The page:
Snow Patrol Keep Their Eyes Open

Alt-pop auteur Gary Lightbody gets really low, really high on new album

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Snow Patrol, the emotive indie U.K. outfit fronted by the lanky, tender-voxed Gary Lightbody, return with their fourth album, Eyes Open, May 9th.

The follow-up to 2004's Final Straw -- boosted by the Coldplay-esque single "Run" -- was crafted with longtime producer Garrett Lee over the course of a year in the band's country of Scotland, and in a renowned little house at a dramatic location on the Irish coast.

"We were staying in this place called 'The Roundhouse,'" drummer Johnny Quinn says of the band's six-week stay last summer. "It was just this round house perched on a cliff in one of most westerly points. Kate Bush used to go there to write songs. The front living room we converted into a little rehearsal/recording studio with a panoramic view across the Atlantic."

The time spent in near-isolation allowed new bassist Paul Wilson, who replaced Mark McClelland last year, a chance to settle in without distractions. "It was really important that we got away from everything else and got reacquainted with each other," says guitarist Nathan Connolly.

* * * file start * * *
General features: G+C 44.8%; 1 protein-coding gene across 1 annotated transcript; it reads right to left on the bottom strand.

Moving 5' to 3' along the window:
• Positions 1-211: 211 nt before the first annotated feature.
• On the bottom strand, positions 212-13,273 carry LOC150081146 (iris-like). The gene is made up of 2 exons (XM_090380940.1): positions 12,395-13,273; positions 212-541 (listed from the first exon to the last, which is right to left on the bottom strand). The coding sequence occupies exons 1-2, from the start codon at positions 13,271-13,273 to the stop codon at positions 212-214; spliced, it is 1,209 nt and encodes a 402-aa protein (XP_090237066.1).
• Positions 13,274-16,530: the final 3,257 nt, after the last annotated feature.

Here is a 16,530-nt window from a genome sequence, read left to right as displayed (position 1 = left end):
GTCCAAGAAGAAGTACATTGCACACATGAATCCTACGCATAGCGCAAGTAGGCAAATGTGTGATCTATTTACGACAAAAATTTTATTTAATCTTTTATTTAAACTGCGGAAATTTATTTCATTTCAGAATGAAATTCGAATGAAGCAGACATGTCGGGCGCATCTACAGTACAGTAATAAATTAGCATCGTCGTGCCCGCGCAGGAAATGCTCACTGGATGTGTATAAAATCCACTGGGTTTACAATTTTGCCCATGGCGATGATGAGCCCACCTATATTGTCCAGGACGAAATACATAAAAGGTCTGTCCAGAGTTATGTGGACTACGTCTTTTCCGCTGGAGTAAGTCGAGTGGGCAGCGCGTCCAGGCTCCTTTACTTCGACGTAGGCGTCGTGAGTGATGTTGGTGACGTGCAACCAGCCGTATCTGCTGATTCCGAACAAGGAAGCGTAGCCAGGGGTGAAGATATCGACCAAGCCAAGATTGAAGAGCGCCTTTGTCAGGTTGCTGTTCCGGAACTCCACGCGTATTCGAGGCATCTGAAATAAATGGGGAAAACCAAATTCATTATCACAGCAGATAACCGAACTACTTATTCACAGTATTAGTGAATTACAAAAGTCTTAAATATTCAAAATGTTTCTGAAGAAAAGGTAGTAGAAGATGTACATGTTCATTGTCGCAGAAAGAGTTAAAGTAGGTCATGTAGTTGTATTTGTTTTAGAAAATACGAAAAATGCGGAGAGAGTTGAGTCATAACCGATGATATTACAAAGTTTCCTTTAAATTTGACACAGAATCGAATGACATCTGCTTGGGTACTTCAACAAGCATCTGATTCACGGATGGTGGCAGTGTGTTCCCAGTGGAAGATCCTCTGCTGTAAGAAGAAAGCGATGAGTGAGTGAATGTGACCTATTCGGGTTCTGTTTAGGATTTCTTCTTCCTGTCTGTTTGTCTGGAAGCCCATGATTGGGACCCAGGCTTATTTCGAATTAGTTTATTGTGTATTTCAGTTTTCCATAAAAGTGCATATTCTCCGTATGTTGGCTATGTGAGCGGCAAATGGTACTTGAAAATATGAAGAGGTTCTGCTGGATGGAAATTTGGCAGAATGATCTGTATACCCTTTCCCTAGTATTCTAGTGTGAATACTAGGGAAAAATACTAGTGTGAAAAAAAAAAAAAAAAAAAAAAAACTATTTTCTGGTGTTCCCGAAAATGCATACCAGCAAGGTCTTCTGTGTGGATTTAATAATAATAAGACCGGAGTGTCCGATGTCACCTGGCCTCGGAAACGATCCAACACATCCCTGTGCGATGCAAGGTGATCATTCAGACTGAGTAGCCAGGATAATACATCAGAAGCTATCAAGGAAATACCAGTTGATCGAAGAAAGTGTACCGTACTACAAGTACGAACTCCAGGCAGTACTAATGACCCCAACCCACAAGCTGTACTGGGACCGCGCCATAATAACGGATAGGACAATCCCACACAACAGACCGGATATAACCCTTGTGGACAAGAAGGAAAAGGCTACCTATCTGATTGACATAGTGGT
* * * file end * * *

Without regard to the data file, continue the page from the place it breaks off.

After writing a host of cuts including "Chasing Cars" and "Beginning to Get to Me," the band returned to Scotland, where Lightbody wrote some of his deepest and darkest lyrics to date. "I purposely went off on my own and kind of went mental, really," the singer admits. "I was unhappy in many ways, and very broken after two-and-a-half years of touring. All my relationships were fucked-up. I wanted to repair myself, so I basically cut myself up and put myself back together again and [that led to] some really dark moments on this record."

More ominous lyrics are at work on tracks like "Headlights on Dark Roads," which Lightbody says was like an outpouring. "The rawest kind of lyrics -- 'I'll pull the thorns from our ripped bodies and let the blood fall in my mouth,'" he says. "It's terrifying imagery, but I was really angry." The singer pauses, then adds, "Obviously, I'm not a vampire. It's a metaphor."

On the opposite end of the spectrum is a cut like "Chasing Cars," which the band demoed live at California's Coachella festival last spring. "It's the purest love song that I've ever written. There's no knife-in-the-back twist," says Lightbody. "When I read these lyrics back, I was like, 'Oh, that's weird.' All the other love songs I've written have a dark edge."

Despite his talk of heavy themes, Lightbody hopes Eyes Open is a complete emotional journey. "At the end of the record, there is a kind of happy ending," he says. "I didn't want to leave people feeling kind of angry. I think the record -- stealing a line from U2 -- there is a kind of arc in it, a dramatic arc. It twists and turns. I think you need to show the darkness to show how amazing the light is."

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